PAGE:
Seeing the world differently


SIDNEY — This Monday, 2-28-22, marks the end of “Palindrome Week 2022,” where the highlight, 2-22-22, took center stage.

Palindrome week 2022 includes 2-21-22, 2-22-22, 2-23-22, 2-24-22, 2-25-22, 2-26-22, 2-27-22, and 2-28-22.

What is a palindrome, and who cares?

A palindrome is a series of letters or numbers that read the same backwards and forwards.

Ascribing the significance to patterns of numbers to real-life events is a pseudoscience called numerology, which ranks alongside astrology, for fun but meaningless interpretations to one’s future marital potential, career prospects, or impending fortunes or misfortunes.

Recently, the popular word game Wordle, and its numerical equivalent, Nerdle, have become especially popular. So, these game aficionados, are likely to be particularly sensitive to noticing and figuring out patterns in alpha or numeric combinations.

While there are a variety of interesting mathematical puzzles, some of the more serious applications in history involving the study of the ordering of numbers and letters, and various combinations thereof, have been in the science of cryptography.

Palindromes and the ability to view the world of printed letters and numbers from several angles has become more than a fascination, but an applicable skill with practical value. Going back to the Old Testament days, a process called gematria ascribed religious interpretations to numerical patterns in biblical passages. Later, a variety of techniques in coded messages sent by criminals and aristocracy alike found real-world value as a means by which to covertly communicate. Later, wider use of cryptographic techniques would be adopted by the military and evolved into what we know today as encryption, the techniques that keep everything from online bank transactions to text messages to lovers private.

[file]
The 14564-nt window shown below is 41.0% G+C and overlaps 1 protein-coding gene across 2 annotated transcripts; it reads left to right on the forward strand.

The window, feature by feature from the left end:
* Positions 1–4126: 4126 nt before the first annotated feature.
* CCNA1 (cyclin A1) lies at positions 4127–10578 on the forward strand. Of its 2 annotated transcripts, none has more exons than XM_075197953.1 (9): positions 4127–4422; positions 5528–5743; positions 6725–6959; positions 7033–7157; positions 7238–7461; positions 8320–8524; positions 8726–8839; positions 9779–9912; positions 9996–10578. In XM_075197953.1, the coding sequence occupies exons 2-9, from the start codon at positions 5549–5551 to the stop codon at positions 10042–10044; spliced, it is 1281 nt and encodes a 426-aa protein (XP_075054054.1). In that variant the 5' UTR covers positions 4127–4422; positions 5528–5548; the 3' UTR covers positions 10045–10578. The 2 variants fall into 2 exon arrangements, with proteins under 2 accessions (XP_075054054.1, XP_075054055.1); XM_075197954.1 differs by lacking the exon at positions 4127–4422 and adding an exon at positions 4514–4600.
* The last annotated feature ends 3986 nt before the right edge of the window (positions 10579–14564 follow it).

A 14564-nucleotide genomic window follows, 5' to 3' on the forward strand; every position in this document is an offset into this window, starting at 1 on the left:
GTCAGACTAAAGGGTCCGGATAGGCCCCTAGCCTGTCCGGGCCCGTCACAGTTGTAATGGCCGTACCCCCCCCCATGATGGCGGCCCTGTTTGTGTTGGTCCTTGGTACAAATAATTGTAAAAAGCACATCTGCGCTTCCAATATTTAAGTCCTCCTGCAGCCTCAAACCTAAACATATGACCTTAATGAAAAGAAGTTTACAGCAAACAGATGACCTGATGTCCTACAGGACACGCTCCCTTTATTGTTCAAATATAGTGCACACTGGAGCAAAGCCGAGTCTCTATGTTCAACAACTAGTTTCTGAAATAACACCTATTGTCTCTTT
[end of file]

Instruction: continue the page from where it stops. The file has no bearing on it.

For those interested in reading a history of cryptography, The Code Book by Simon Singh is an excellent primer. I had the opportunity to attend several talks by Singh while in Cambridge, England, when he was demonstrating the Enigma machine, as well as during a conference Turing Centenary conference that same year and spoke to him briefly when he signed my copy of The Code Book.

Some of the techniques, like frequency analysis, can even come in handy to improve Wordle scores. (Contestants on the television show Wheel of Fortune also used this technique when they figured out RSTLNE were some of the most common letters in English words). Using this strategy, for example, I started out well in my first two attempts at Wordle.

Mirror writing takes reading palindromic dates to the next level: that is, the ability to write entire sentences, paragraphs, or even books in a backwards fashion, either in cursive or print handwriting, so that if held up to a mirror, the writing looks normal.

While it might be possible to use a mirror to ‘cheat’ one’s way to becoming a mirror writer, natural mirror writers do not do this.

Some people have a knack for being able to read and write backwards and forwards. Perhaps the most famous was Leonardo da Vinci, who used mirror writing, an early cryptographic technique, to write down ideas for new inventions in his notebooks.

I happen to be one of these people who can mirror write, and I made a short video demonstrating mirror writing on YouTube using a passage from Singh’s Code Book.

When I mirror write, I visualize the letters either in print or cursive backwards in my mind as backwards individual letters coming together to form words, then write what I see on paper. The skill has no real practical value today, so I rarely use it except as a matter of curiosity, and, inspired by da Vinci, I kept a personal journal written this way.

The interesting takeaway from Palindrome Week is to appreciate the variety of perspectives from which we can see the same information, teaching us, perhaps, to develop more tolerance for a variety of opinions that reflect our world from seeing it in different but equally valid ways.

By Shannon Bohle

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